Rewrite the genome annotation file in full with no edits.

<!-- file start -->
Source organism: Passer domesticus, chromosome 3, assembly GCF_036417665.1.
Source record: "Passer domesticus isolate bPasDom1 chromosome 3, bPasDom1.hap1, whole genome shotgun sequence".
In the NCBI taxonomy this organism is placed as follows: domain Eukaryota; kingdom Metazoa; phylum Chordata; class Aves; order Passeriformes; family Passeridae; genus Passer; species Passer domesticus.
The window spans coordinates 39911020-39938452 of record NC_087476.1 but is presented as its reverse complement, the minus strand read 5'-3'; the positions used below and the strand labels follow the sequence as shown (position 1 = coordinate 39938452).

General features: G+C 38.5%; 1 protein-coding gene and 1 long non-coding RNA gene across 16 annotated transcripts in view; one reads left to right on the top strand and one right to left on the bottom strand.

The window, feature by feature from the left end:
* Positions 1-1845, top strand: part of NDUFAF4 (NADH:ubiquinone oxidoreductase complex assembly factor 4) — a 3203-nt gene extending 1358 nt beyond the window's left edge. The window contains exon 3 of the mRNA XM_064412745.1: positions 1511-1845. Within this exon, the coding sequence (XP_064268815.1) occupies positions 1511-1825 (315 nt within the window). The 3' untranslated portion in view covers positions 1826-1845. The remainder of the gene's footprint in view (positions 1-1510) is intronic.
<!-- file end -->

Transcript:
Source organism: Passer domesticus, chromosome 3, assembly GCF_036417665.1.
Source record: "Passer domesticus isolate bPasDom1 chromosome 3, bPasDom1.hap1, whole genome shotgun sequence".
In the NCBI taxonomy this organism is placed as follows: domain Eukaryota; kingdom Metazoa; phylum Chordata; class Aves; order Passeriformes; family Passeridae; genus Passer; species Passer domesticus.
The window spans coordinates 39911020-39938452 of record NC_087476.1 but is presented as its reverse complement, the minus strand read 5'-3'; the positions used below and the strand labels follow the sequence as shown (position 1 = coordinate 39938452).

General features: G+C 38.5%; 1 protein-coding gene and 1 long non-coding RNA gene across 16 annotated transcripts in view; one reads left to right on the top strand and one right to left on the bottom strand.

The window, feature by feature from the left end:
* Positions 1-1845, top strand: part of NDUFAF4 (NADH:ubiquinone oxidoreductase complex assembly factor 4) — a 3203-nt gene extending 1358 nt beyond the window's left edge. The window contains exon 3 of the mRNA XM_064412745.1: positions 1511-1845. Within this exon, the coding sequence (XP_064268815.1) occupies positions 1511-1825 (315 nt within the window). The 3' untranslated portion in view covers positions 1826-1845. The remainder of the gene's footprint in view (positions 1-1510) is intronic.